Author Topic: Estate/Elder Planning w/ no family  (Read 1404 times)


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Estate/Elder Planning w/ no family
« on: March 28, 2019, 03:14:47 PM »
Hello everyone,

Yesterday I attended the funeral of a co-worker's 42-year old husband who died from cancer. I began to wonder about what would happen if I were to become ill.

I will be 41-years old soon. My parents are still alive, but are elderly. I do not have any siblings, nor any family aside from my parents. I am not married, nor do I have children. I do not anticipate this situation changing.

What is the best way to plan for life as I get older or may become debilitated by a serious illness? I do have a couple of pets that would need to be taken care of and I do not have any friends that would be willing to take them.

My specific questions are:

1) Is a trust the best way to make sure the pets are taken care of?
2) What happens to my residence and personal effects if I become ill or incapacitated? Does the government have individuals that will act as guardians or powers of attorney for someone like myself? If so, how do I find those individuals? Who would go through my property and list my residence for sale?
3) I likely will not have the funds to afford long term care insurance. Any other ideas for protecting myself in that area?
4) Is it best to sell my residence if still alive in my 60s and move in to a senior-living type arrangement so there is someone around in the event of a medical emergency? Does the government have any programs where employees check on the elderly on a regular basis to make sure they are okay?

I realize that these are silly questions that are probably just a result of too much worrying on my part. I had hoped that I would have more of a support system (i.e., family) as I have gotten older, but that has not been the case. I appreciate any insight. Thank you! :-)


  • Bristles
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Re: Estate/Elder Planning w/ no family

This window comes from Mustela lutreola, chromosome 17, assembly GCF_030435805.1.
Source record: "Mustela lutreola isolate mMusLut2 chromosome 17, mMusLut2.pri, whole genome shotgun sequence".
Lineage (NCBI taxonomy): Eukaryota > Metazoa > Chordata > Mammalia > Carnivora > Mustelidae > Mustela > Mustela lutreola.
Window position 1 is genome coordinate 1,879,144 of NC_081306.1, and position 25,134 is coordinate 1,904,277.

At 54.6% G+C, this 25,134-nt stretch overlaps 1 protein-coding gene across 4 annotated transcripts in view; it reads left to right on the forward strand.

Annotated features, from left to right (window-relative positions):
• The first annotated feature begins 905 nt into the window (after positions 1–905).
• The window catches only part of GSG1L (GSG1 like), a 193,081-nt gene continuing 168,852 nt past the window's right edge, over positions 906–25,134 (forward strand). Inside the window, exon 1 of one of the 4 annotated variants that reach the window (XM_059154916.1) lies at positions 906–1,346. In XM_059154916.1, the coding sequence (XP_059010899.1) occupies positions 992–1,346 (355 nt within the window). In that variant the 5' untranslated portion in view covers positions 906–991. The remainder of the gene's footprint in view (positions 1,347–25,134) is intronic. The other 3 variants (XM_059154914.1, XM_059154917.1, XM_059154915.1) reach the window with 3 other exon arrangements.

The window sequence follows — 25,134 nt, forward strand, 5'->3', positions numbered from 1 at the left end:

« Reply #1 on: March 28, 2019, 03:45:17 PM »
I am 60, not married no children or pets and live alone.  I don't have any plans to sell my home and move into assisted living at my age  LOL!  Good thing I didn't cut my leg off cutting firewood today :-D  My step father lived alone until he was 91 years old, then moved into assisted living and passed away in less than 6 months.

I have a will, one of my younger best friends is the executor.  I have a medical directive and POA with another young friend named in case I can't make my own decisions.  Friends would look after the property until I get well or......

LTC plan would be to spend down my assets in a nicer facility then let Medicaid take over.  I have heard that if you pay your own way for a period of time you don't get kicked out but that would be something to look into as the time approaches.

Do you have friends that like your pets?

There are businesses that will act as executors of wills and trusts, I think banks will do it too.

One of my aunts is in her early 90's living on SS only, she has some kind of County or State worker who visits her every day and drives her to appointments and shopping etc. I don't know details though, plus she has one of those auto phone call things you keep on your person.


  • Handlebar Stache
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Re: Estate/Elder Planning w/ no family
« Reply #2 on: March 28, 2019, 04:31:07 PM »
What are your wishes for your pets? Any friends who want them? If so, calculate how much $ their support will cost for their lifetime, and will this to your friend. In case friend cannot, or no friend, specify a rescue or foster organization in your will that will rehome them, and consider leaving them a donation.

You need powers of attorney for both health and financial affairs today in the event you become too ill to manage them yourself -- these are a "springing" POA which goes into effect only when your doctor certifies that you are unable. You can specify parents but be sure to also specify others you trust in case your parents cannot. For health, you can specify a medical practitioner who is willing but this person cannot be your attending physician. Organize your finances so that your designated POA can easily step in.

Your state specifies estate proceeds if you die without a will and attempts to designate your next of kin as executor. Be nice to your parents or friends and get a simple will so they don't have the expense of petitioning your local government to act in your behalf. There are banking firms that will wrap up your estate for a fee -- you should choose and specify one as the last one in your list of executors in your will.

We've had older relatives sell their house that they no longer could properly take care of and move into a continuing care retirement community (CCRC), sometimes known as a life-care community, a type of retirement community in the U.S. where a continuum of aging care needs—from independent living, assisted living, and skilled nursing care—can all be met within the community. Typically these require a buy in that refunds 90% when the resident moves out (usually when dead). The catch to a CCRC is that you must move in while you are still capable of independent living. Many have a wait list.

Start organizing your affairs now. An excellent guide is Get It Together: Organize Your Records So Your Family Won't Have To, by Melanie Cullen.